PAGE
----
It’s been 3 weeks since I returned to my little rolling home on the prairie. The gentle rhythmic hum of crickets and cicadas have replaced the harsh, sudden screeches of the Ring-necked Pheasants. Life on the northern Illinois prairie in late July and August is more calm and laid back than the hectic start of the season in May.
In between my weekly radiation treatments, I’ve been staying at my 2 favorite forest preserve campgrounds (Burnidge and Big Rock on the outskirts of Chicago). No better place to heal and get reacquainted with the nature I have so missed these last few months.
The prairie grasses are now much, MUCH taller (taller than me in most places!). Where there once was only knee-high green in May, is now a symphony of color-- yellows, whites, and purples. The “grand finale” of a near-perfect growing season that has neither been too hot nor too dry. But, oh how “perfectly” the mosquitoes have grown too!
Because the little buggers enjoy my skin so much (and I want to avoid the bug spray chemicals right now), I’ve been doing my daily walks in late morning or late afternoons when the swarms of blood-suckers are less apt to chase me! Burnidge Forest Preserve has some really outstanding trails that give plenty of variety -- through hills and flats, forests and fields.
There’s even a small grove of pine trees at Burnidge—a rare treat for us flat-landers missing the mountain pine air!
There are a variety of yellow prairie plants in bloom at Burnidge in mid/late summer. The drooping yellow coneflowers--
A wide array of sunflowers--
And the “big daddy” of them all, the Compass Plant--
The compass plant pokes up from the prairie like an 8-foot-tall periscope from the sea. It’s lower leaves tend to always orient themselves north and south (to conserve moisture in dry, hot summers). Early pioneers used to believe these leaves were as reliable as the needle of a compass for navigating vast treeless prairie ranges, and thus the name stuck!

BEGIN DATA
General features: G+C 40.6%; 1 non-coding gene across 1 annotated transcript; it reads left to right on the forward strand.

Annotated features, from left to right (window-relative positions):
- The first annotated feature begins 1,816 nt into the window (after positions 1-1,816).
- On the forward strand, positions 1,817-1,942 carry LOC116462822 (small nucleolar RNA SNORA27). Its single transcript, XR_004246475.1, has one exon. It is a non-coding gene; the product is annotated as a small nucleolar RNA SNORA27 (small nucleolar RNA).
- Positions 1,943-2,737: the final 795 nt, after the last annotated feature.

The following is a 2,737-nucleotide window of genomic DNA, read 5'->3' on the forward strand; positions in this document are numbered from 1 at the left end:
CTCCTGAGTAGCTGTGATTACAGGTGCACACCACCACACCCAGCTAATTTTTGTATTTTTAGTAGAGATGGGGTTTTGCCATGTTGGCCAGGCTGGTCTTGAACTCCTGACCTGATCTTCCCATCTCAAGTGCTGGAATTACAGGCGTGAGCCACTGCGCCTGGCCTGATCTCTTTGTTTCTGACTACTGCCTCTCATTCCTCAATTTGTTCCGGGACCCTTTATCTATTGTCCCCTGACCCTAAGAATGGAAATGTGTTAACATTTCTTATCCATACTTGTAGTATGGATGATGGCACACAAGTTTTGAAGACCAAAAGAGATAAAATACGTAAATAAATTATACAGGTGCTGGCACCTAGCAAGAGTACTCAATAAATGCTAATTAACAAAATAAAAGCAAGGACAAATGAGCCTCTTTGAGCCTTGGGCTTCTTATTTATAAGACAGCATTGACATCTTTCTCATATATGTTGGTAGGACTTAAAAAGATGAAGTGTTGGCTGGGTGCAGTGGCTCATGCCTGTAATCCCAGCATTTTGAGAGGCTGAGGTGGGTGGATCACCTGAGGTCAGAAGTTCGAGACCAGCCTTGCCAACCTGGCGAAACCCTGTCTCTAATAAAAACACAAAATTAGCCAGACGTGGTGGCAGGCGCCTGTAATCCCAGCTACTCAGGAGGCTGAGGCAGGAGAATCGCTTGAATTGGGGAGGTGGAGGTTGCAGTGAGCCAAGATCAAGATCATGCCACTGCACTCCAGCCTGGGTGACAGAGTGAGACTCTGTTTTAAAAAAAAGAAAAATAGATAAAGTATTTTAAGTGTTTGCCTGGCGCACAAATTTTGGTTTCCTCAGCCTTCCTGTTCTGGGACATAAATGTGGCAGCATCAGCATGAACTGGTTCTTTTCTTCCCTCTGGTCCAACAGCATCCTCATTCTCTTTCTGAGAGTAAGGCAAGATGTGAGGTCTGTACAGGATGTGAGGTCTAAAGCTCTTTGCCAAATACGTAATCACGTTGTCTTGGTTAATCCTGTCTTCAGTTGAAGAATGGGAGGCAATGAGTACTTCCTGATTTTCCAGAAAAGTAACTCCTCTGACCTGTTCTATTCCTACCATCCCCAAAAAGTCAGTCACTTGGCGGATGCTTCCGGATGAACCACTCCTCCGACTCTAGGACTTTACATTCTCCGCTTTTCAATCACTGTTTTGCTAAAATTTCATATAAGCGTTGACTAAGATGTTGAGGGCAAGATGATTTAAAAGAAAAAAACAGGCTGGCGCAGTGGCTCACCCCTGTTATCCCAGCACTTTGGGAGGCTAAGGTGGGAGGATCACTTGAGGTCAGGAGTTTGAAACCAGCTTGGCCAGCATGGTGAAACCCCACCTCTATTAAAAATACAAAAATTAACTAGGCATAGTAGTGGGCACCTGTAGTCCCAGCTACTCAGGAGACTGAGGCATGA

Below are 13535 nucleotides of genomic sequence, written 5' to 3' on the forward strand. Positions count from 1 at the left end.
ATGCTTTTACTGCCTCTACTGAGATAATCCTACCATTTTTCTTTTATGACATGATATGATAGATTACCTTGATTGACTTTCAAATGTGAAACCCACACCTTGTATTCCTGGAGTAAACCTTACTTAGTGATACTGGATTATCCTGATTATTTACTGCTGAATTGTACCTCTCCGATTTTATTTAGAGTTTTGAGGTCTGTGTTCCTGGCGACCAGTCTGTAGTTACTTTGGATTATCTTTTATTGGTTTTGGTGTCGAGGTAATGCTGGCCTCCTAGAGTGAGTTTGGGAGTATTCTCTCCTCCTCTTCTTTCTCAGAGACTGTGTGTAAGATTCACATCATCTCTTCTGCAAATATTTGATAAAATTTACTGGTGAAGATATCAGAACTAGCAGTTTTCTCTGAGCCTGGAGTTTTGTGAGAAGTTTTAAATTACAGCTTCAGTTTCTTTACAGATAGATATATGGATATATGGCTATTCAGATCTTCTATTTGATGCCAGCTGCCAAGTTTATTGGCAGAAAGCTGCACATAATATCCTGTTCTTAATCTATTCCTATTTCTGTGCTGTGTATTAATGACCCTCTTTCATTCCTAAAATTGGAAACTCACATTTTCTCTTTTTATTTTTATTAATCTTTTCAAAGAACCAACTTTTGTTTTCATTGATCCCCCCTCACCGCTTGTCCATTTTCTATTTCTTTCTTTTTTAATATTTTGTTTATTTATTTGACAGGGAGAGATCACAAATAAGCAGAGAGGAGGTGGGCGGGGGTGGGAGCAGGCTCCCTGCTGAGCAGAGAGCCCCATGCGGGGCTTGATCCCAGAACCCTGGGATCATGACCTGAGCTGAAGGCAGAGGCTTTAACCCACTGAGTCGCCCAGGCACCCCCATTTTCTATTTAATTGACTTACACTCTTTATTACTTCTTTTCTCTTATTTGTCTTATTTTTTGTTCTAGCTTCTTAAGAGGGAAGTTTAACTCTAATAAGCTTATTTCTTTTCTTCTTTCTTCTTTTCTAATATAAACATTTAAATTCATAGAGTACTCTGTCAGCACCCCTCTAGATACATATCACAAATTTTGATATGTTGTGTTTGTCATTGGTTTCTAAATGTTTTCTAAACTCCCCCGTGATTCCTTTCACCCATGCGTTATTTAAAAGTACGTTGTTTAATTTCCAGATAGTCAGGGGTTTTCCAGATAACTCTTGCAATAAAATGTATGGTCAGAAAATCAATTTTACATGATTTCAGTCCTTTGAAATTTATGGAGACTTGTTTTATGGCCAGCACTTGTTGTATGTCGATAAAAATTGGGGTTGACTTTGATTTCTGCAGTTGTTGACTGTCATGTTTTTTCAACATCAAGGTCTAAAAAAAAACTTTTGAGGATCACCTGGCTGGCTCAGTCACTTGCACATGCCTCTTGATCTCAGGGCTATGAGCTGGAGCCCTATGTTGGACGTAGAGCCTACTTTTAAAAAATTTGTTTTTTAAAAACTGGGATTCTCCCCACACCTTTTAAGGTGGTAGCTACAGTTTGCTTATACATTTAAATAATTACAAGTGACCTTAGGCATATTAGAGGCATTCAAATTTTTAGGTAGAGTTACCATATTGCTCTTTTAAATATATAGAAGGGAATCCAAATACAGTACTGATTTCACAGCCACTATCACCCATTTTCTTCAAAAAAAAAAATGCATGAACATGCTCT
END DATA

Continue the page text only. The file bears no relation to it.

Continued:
Look closely, and you can also find some purple on the prairie too. Like this Wild Bergamot--
or these brilliant Blazing Stars--
But perhaps the most exciting plant of all to see in abundance are the milkweed plants. These are the critical “life blood” for the monarch butterfly, which needs a steady, reliable supply of these plants for it’s multi-year journey from the northern U.S. and Canada all the way down to central Mexico.
I’ve not seen monarchs in the last few years (due to the lack of milkweed), so was thrilled to see them thriving at Burnidge! Perhaps, we can indeed keep these beautiful creatures from disappearing!
Whenever my 2-week limit is reached at Burnidge, I head down to the newer forest preserve campground at Big Rock. There, the campground sits next to agricultural fields. Tall fields of prairie plants, are replaced by Illinois’ most abundant tall crop—corn. The tall stalks feel like skyscrapers when you stand right next to them!
For variety, you can also walk next to a field of soy beans. Certainly not as pretty as restored prairies, but at least a nice view of the sunset.
With the wide-open views at Big Rock, it was the perfect place to also see July’s “Blue Moon” (the second full moon within the same month). My iPhone pictures don’t do justice to how big it really looked as it first rose from the horizon!
But it was quite a wonderful sight to see!
The lack of a dry season has also given Illinois some fantastic sunset skies this summer. The following are just quick shots from my iPhone!
A pretty pink farewell on the last night at my Big Rock campsite --
And this absolutely incredible, non-stop explosion of color at Burnidge a few weeks ago
I loved the colors in the last shot so much, that I used the sky for the background image of a new website I’ve just launched. Check out the WinnieViews Facebook page for a preview of that new project, and be prepared for lots and LOTS of purple to come in September!